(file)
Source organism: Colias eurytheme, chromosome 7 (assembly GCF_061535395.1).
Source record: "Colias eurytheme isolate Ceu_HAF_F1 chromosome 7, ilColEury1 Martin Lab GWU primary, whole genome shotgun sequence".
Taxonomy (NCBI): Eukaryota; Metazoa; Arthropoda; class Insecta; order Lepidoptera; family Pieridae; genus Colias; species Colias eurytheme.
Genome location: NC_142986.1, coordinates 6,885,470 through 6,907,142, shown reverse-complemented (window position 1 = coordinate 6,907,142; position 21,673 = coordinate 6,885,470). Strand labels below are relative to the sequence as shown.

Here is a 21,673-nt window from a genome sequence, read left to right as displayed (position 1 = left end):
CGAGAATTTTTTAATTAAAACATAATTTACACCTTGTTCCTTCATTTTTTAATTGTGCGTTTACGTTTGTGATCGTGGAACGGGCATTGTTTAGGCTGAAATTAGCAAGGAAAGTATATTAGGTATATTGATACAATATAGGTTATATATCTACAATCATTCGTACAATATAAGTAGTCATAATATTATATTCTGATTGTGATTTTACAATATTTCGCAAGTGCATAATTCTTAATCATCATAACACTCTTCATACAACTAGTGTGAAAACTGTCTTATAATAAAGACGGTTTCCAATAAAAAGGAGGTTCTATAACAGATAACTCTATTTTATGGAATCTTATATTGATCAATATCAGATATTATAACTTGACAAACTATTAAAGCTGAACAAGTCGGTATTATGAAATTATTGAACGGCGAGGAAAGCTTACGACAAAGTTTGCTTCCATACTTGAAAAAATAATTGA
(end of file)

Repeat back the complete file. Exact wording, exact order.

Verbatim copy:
Source organism: Colias eurytheme, chromosome 7 (assembly GCF_061535395.1).
Source record: "Colias eurytheme isolate Ceu_HAF_F1 chromosome 7, ilColEury1 Martin Lab GWU primary, whole genome shotgun sequence".
Taxonomy (NCBI): Eukaryota; Metazoa; Arthropoda; class Insecta; order Lepidoptera; family Pieridae; genus Colias; species Colias eurytheme.
Genome location: NC_142986.1, coordinates 6,885,470 through 6,907,142, shown reverse-complemented (window position 1 = coordinate 6,907,142; position 21,673 = coordinate 6,885,470). Strand labels below are relative to the sequence as shown.

Here is a 21,673-nt window from a genome sequence, read left to right as displayed (position 1 = left end):
CGAGAATTTTTTAATTAAAACATAATTTACACCTTGTTCCTTCATTTTTTAATTGTGCGTTTACGTTTGTGATCGTGGAACGGGCATTGTTTAGGCTGAAATTAGCAAGGAAAGTATATTAGGTATATTGATACAATATAGGTTATATATCTACAATCATTCGTACAATATAAGTAGTCATAATATTATATTCTGATTGTGATTTTACAATATTTCGCAAGTGCATAATTCTTAATCATCATAACACTCTTCATACAACTAGTGTGAAAACTGTCTTATAATAAAGACGGTTTCCAATAAAAAGGAGGTTCTATAACAGATAACTCTATTTTATGGAATCTTATATTGATCAATATCAGATATTATAACTTGACAAACTATTAAAGCTGAACAAGTCGGTATTATGAAATTATTGAACGGCGAGGAAAGCTTACGACAAAGTTTGCTTCCATACTTGAAAAAATAATTGA